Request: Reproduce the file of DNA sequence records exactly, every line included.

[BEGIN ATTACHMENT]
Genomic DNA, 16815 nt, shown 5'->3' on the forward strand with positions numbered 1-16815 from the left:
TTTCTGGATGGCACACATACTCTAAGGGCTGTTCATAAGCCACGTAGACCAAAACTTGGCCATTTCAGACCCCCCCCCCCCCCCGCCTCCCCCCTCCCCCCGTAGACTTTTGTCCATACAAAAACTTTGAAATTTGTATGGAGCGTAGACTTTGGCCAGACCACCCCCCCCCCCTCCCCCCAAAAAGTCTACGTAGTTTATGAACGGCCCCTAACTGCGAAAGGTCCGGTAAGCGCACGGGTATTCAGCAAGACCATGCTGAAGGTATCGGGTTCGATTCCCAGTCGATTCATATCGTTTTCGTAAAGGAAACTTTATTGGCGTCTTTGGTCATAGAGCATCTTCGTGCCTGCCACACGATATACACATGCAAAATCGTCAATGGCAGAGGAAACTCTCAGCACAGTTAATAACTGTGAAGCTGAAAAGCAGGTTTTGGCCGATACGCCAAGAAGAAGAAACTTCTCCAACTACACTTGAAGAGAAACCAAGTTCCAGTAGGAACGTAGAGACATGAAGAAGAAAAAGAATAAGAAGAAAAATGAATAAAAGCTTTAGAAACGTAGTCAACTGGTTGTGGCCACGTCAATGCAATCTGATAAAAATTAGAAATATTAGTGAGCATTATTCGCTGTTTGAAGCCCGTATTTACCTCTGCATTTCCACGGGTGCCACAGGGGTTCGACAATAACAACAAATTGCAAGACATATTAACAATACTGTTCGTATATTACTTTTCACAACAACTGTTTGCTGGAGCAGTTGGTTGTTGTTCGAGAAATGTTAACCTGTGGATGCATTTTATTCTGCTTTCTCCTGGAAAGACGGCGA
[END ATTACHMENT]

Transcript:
Genomic DNA, 16815 nt, shown 5'->3' on the forward strand with positions numbered 1-16815 from the left:
TTTCTGGATGGCACACATACTCTAAGGGCTGTTCATAAGCCACGTAGACCAAAACTTGGCCATTTCAGACCCCCCCCCCCCCCCGCCTCCCCCCTCCCCCCGTAGACTTTTGTCCATACAAAAACTTTGAAATTTGTATGGAGCGTAGACTTTGGCCAGACCACCCCCCCCCCCTCCCCCCAAAAAGTCTACGTAGTTTATGAACGGCCCCTAACTGCGAAAGGTCCGGTAAGCGCACGGGTATTCAGCAAGACCATGCTGAAGGTATCGGGTTCGATTCCCAGTCGATTCATATCGTTTTCGTAAAGGAAACTTTATTGGCGTCTTTGGTCATAGAGCATCTTCGTGCCTGCCACACGATATACACATGCAAAATCGTCAATGGCAGAGGAAACTCTCAGCACAGTTAATAACTGTGAAGCTGAAAAGCAGGTTTTGGCCGATACGCCAAGAAGAAGAAACTTCTCCAACTACACTTGAAGAGAAACCAAGTTCCAGTAGGAACGTAGAGACATGAAGAAGAAAAAGAATAAGAAGAAAAATGAATAAAAGCTTTAGAAACGTAGTCAACTGGTTGTGGCCACGTCAATGCAATCTGATAAAAATTAGAAATATTAGTGAGCATTATTCGCTGTTTGAAGCCCGTATTTACCTCTGCATTTCCACGGGTGCCACAGGGGTTCGACAATAACAACAAATTGCAAGACATATTAACAATACTGTTCGTATATTACTTTTCACAACAACTGTTTGCTGGAGCAGTTGGTTGTTGTTCGAGAAATGTTAACCTGTGGATGCATTTTATTCTGCTTTCTCCTGGAAAGACGGCGA